Tim couldn’t make it to a No. 1 Squadron dinner to mark the Battle of Britain, but the young pilot who did the flypast for him (see previous entry) read it out for him–and apparently got a standing ovation.
“Group Captain Waterfall, Ladies and Gentlemen, especially those, of course, of No.1 Squadron. I have been asked to say a word about MY Battle of Britain. My story is not the stuff that Aces are made of I didn’t do much of that, but I’ve chosen the event that to me is the most memorable.
“In 1936, Olive Oyl gave Popeye ‘Eugene the Jeep’ – a mystical animal, capable of foretelling the future and materialising anywhere to work its magic. Just the thing for the nose art on my aircraft. I suppose you could say that it helped on the day it was applied – 15th August – when I achieved possible success in my first encounter with the Enemy. A smoking Me109 disappearing seawards through the clouds near Harwich.
“But something slipped on 16th. With the help, a few years ago, of ‘Uncles’ in No. 1, 43 and 601 Squadrons, we are now fairly sure that I was the 18th victim of Helmut Wick when we were intercepting the raid on Tangmere. Quite an experienced chap, so I’m not too put out!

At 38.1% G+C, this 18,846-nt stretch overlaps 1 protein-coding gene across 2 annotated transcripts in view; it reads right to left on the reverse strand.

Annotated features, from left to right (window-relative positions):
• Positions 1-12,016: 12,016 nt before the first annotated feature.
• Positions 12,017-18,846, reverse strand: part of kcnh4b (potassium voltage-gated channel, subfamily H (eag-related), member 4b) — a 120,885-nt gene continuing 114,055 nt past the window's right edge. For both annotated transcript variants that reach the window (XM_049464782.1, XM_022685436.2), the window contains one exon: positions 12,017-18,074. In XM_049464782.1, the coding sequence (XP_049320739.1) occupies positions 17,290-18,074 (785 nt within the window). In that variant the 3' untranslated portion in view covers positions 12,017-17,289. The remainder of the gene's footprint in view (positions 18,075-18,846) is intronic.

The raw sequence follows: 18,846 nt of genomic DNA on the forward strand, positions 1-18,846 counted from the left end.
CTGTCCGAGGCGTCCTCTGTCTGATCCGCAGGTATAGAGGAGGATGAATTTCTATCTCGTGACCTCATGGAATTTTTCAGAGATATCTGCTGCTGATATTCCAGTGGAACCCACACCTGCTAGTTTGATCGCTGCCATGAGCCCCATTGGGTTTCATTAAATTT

“Leaving a burning aircraft is easy. You just throw yourself over the side. But first, make sure that you disconnect your Radio and Oxygen connections!
“On the second attempt, I was out. Lovely sunny day, Portsmouth visible through the haze. No pain, just blood. But I was over the sea; had not thought to inflate my Mae West.
“I remembered nothing more until there was a freckle-faced ambulance girl cutting my trousers off. A strange homecoming! Maybe Eugene was in fact still around, because Flight Sergeant Fred Berry, my Section Leader, came to my rescue and, somehow, with slipstream presumably, drifted me onto West Wittering. But only just! Without his aid I would have drowned.
“As usual, my Mother was on her Hayling Island balcony with my Step-Father’s Naval glasses, watching it all happen. She was unsurprised when the phone rang from the Hospital 30 minutes later!
“Berry was killed before I was able to thank him, but a few years ago, we were contacted by his family through our son’s blog and a meeting was arranged.
“Nowadays, I follow No.1 Squadron’s activities with interest and admiration, and still recall with great pleasure and pride my two short tours with the squadron. The ‘Brylcream Boys’ of 1940 have had their fair share of hero worship in the media, but with the choice of your war or ours, I know which I would choose. Ours, most definitely.
“Given the hazards of warfare today, ?the nature of the enemy, the environment, modern weaponry – together with the complexity of aircraft systems, I count you not only brave but wonderfully skilled to boot. “It’s encouraging to see the great traditions of the Services in such good hands.
“I wish you continuing success.”